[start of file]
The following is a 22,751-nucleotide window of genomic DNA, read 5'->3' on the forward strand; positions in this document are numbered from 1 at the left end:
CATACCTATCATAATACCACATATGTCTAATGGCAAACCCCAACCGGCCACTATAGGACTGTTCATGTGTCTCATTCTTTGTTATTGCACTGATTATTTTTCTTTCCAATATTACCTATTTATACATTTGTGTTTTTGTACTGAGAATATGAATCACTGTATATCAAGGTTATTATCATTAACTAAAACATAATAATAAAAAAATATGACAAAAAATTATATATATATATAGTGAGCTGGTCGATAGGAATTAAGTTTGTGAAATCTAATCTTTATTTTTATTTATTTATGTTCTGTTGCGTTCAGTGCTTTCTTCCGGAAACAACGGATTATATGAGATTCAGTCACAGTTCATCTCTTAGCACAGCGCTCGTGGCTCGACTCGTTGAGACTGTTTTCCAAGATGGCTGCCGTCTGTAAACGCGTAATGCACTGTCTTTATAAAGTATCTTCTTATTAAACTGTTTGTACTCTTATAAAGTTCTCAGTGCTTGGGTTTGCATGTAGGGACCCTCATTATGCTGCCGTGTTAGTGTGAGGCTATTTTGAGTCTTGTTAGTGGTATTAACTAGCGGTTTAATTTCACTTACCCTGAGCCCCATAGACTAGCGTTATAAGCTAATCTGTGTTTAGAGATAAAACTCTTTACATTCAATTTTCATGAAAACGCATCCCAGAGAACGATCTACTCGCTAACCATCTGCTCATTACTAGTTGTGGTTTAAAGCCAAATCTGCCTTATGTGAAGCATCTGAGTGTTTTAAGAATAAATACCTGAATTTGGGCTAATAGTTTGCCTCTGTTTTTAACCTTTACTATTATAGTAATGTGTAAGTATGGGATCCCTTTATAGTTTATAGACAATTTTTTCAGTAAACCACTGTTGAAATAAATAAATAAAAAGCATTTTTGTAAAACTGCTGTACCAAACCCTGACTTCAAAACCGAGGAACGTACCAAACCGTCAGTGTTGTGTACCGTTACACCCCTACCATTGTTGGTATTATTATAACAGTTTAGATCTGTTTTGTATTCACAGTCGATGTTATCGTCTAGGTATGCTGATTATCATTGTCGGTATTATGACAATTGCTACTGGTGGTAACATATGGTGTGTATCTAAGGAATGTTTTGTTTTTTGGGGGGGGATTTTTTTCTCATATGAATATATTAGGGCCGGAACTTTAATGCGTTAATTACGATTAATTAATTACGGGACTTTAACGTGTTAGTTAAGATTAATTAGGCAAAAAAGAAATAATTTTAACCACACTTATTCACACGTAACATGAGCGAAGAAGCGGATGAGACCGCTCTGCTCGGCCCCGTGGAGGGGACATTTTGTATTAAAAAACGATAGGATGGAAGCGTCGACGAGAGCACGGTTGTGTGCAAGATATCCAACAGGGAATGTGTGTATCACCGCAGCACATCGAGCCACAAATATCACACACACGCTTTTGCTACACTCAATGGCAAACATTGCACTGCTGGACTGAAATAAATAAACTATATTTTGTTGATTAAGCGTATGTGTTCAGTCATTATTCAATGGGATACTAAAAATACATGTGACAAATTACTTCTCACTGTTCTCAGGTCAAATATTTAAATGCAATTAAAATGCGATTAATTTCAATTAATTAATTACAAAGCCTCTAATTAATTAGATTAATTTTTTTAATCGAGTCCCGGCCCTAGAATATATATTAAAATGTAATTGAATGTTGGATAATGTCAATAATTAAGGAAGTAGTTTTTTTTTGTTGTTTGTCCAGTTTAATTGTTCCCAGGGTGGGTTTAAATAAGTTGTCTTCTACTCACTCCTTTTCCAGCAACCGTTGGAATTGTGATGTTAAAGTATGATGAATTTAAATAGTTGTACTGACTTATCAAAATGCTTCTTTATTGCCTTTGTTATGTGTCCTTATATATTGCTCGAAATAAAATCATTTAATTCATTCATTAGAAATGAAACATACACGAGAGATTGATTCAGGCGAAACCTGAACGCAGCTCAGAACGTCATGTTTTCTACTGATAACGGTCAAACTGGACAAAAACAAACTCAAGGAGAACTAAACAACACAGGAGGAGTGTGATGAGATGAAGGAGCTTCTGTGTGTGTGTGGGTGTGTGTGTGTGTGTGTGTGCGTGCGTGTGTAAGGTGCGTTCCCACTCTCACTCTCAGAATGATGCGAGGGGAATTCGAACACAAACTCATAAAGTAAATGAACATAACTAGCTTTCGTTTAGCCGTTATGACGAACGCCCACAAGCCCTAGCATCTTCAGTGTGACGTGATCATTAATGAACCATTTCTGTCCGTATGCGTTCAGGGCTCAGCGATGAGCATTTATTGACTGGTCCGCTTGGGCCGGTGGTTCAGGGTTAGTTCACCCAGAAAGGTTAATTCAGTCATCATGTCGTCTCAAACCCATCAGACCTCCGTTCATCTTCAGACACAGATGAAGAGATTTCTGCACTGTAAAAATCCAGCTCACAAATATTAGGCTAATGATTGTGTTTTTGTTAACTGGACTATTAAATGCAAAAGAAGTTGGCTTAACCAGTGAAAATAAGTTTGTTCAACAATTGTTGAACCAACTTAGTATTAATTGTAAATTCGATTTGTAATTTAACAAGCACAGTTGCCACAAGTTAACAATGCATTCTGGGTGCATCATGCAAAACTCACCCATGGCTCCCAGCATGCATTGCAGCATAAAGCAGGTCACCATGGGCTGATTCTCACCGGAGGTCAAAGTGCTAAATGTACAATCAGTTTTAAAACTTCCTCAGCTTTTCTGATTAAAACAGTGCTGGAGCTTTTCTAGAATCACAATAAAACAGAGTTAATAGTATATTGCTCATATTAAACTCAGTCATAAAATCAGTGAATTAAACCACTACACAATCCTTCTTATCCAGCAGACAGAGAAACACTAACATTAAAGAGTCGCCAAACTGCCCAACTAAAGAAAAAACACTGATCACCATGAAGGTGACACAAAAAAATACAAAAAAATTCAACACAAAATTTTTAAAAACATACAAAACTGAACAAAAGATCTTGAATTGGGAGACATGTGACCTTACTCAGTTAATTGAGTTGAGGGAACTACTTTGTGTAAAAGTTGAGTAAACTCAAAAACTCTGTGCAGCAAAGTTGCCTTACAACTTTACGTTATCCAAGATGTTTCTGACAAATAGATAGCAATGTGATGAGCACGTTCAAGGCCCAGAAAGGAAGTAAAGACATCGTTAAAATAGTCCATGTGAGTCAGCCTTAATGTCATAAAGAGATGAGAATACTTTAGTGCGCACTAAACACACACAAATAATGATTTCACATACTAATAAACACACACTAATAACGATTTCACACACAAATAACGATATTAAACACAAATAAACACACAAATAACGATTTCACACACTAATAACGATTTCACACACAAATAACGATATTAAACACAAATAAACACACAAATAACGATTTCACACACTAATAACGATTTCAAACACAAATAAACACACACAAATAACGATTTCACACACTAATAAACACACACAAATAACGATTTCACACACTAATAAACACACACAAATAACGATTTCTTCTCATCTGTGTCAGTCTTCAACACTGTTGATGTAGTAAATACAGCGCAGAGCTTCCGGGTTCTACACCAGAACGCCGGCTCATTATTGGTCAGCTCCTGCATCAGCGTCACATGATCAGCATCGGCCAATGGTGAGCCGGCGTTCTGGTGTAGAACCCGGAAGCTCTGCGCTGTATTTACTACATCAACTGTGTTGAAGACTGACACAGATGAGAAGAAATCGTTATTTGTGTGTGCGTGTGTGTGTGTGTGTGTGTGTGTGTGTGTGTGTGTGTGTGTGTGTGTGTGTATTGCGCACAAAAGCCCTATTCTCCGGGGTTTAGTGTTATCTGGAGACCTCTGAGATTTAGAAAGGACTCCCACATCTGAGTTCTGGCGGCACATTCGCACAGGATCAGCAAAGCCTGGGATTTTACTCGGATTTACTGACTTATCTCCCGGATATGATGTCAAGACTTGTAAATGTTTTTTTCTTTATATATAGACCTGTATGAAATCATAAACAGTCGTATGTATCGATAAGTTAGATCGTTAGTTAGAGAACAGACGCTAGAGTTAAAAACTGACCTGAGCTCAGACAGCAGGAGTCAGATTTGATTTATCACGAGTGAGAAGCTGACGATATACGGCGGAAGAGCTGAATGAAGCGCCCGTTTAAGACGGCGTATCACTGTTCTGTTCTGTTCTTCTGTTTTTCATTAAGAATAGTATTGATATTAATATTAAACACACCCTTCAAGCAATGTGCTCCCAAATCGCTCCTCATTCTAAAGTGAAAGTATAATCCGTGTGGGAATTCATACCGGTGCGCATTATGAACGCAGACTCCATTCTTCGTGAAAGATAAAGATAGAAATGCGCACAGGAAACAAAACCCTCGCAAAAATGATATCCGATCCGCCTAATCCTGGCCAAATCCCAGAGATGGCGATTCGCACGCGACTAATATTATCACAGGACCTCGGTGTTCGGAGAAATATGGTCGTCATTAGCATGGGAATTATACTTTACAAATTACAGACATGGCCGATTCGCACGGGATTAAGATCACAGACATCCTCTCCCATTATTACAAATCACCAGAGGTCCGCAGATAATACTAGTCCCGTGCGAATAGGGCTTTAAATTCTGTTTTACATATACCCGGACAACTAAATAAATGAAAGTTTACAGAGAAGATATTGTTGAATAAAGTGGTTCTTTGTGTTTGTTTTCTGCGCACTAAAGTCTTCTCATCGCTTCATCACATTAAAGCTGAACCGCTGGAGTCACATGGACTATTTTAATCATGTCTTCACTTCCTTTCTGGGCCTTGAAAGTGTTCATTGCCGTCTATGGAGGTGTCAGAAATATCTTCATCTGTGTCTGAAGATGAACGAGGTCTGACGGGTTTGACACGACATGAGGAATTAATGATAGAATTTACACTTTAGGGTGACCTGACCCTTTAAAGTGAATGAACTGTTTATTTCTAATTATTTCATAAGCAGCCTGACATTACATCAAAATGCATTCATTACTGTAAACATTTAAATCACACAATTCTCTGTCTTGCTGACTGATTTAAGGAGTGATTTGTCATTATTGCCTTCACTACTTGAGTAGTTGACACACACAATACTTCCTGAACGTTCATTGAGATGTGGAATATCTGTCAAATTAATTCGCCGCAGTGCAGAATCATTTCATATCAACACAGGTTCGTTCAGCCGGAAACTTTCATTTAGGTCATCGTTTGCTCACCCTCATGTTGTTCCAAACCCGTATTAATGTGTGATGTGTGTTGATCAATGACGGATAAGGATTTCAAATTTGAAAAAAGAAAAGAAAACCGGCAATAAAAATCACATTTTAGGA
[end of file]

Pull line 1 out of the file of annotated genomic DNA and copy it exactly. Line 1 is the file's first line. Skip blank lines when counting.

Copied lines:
The following is a 22,751-nucleotide window of genomic DNA, read 5'->3' on the forward strand; positions in this document are numbered from 1 at the left end: